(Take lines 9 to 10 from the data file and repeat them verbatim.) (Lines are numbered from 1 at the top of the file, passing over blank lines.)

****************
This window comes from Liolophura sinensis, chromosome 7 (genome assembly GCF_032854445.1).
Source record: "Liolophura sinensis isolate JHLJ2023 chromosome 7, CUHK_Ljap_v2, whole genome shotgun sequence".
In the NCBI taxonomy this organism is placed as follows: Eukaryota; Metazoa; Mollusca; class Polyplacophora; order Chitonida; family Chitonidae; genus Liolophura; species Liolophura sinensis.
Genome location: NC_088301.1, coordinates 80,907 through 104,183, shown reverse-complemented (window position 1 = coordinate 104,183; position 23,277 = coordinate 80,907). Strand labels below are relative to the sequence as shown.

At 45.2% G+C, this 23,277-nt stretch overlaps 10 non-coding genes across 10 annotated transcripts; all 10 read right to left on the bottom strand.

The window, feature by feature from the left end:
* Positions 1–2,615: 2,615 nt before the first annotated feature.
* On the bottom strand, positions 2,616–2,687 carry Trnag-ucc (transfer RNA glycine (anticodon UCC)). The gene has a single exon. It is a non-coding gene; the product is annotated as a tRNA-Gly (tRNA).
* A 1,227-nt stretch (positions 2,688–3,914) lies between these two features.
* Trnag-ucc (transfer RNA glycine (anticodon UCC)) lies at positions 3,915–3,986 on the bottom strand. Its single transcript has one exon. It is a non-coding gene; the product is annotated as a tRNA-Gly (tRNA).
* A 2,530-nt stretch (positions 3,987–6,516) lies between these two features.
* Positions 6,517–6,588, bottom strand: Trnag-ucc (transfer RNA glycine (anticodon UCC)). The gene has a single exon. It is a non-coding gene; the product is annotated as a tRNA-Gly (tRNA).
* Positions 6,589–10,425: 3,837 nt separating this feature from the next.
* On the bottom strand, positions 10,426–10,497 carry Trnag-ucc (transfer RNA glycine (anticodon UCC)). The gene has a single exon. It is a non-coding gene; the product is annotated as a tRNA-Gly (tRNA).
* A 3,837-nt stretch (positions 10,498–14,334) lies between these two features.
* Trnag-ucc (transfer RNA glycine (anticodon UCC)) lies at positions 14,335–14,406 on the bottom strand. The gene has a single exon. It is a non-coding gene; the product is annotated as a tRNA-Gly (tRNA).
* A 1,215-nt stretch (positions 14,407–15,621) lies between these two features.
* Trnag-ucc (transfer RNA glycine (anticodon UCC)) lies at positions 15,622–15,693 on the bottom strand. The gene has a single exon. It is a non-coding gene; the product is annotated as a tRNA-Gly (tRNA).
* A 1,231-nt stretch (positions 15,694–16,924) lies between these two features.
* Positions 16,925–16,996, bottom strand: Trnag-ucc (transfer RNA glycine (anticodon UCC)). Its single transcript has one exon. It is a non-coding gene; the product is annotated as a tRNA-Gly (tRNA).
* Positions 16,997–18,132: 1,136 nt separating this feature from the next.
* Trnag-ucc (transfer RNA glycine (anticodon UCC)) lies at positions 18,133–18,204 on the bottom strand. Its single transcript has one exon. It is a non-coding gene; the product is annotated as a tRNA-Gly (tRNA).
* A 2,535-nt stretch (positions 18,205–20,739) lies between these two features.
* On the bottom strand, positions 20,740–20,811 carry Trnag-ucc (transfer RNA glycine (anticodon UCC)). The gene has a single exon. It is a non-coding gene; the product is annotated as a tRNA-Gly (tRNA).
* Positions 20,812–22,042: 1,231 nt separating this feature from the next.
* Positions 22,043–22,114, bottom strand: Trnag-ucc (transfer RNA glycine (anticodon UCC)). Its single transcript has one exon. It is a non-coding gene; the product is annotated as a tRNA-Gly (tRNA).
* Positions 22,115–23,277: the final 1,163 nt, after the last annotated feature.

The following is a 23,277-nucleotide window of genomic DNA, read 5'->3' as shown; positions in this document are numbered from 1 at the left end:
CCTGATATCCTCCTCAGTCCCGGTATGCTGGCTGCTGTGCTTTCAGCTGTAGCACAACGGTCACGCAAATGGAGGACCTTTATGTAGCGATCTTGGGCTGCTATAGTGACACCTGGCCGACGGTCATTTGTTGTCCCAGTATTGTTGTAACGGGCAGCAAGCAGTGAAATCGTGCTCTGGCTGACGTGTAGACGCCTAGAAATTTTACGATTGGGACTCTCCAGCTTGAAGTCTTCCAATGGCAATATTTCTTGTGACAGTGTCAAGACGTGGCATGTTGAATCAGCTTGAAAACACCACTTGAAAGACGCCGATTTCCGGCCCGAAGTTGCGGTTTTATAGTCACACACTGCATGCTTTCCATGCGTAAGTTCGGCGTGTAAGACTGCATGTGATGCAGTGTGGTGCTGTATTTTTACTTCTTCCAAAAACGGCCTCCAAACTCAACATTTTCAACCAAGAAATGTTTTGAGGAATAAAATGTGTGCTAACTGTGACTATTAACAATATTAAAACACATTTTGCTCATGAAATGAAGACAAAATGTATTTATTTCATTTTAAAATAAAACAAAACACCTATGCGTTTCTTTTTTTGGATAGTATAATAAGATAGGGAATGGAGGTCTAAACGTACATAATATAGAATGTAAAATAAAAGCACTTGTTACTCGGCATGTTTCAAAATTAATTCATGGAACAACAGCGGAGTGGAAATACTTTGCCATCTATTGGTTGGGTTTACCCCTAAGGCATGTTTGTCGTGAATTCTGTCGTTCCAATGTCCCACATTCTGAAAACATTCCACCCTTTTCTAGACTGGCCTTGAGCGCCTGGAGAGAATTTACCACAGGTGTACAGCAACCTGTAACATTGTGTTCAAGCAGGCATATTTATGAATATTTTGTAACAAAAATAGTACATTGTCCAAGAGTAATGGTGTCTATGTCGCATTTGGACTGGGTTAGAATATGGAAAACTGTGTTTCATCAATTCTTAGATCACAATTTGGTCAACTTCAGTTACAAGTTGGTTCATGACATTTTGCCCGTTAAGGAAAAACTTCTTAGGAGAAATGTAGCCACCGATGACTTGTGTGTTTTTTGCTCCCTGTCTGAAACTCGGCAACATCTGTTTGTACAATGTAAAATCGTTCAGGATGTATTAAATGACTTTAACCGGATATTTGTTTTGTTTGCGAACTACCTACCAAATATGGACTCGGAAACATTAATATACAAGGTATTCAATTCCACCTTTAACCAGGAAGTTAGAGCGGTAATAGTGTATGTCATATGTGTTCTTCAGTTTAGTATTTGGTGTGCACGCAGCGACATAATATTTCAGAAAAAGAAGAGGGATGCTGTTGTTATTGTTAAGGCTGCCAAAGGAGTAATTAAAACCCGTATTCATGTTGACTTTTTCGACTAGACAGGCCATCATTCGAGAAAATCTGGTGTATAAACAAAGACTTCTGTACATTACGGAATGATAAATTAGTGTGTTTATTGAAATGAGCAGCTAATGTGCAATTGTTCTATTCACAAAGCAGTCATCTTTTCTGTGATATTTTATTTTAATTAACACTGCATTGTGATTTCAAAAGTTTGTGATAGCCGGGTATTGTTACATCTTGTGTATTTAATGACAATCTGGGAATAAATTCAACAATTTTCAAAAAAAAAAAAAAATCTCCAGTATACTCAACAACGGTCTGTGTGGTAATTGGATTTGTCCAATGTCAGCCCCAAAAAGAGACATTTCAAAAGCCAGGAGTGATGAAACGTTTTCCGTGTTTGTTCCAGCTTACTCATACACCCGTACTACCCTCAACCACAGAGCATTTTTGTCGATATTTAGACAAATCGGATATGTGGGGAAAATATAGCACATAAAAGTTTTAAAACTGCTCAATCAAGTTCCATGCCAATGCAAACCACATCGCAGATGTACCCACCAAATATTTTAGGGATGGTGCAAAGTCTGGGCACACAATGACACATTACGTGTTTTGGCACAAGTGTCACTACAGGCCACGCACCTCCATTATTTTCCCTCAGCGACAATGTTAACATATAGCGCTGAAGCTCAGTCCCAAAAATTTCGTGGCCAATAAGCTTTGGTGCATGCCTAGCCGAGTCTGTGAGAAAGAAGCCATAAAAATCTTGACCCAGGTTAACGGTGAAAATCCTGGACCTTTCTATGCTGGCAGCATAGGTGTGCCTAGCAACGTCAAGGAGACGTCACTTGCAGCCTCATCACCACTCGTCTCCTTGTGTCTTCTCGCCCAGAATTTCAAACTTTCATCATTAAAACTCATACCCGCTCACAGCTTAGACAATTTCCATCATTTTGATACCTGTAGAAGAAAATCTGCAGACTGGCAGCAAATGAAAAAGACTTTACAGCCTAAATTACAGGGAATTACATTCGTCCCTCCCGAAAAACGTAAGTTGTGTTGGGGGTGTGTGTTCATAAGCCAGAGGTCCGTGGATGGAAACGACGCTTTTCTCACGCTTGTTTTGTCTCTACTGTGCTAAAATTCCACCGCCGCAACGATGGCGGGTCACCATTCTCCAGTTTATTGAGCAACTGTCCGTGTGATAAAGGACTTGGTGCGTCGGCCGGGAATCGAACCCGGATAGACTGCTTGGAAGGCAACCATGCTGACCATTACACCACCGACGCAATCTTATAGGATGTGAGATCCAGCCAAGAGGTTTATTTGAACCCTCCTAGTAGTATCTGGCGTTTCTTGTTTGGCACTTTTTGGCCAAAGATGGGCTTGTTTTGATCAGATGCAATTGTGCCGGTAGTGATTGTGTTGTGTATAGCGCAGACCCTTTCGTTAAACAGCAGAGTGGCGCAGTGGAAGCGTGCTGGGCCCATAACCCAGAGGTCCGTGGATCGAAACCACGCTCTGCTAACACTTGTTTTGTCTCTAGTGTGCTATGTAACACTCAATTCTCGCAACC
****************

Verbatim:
* A 1,227-nt stretch (positions 2,688–3,914) lies between these two features.
* Trnag-ucc (transfer RNA glycine (anticodon UCC)) lies at positions 3,915–3,986 on the bottom strand. Its single transcript has one exon. It is a non-coding gene; the product is annotated as a tRNA-Gly (tRNA).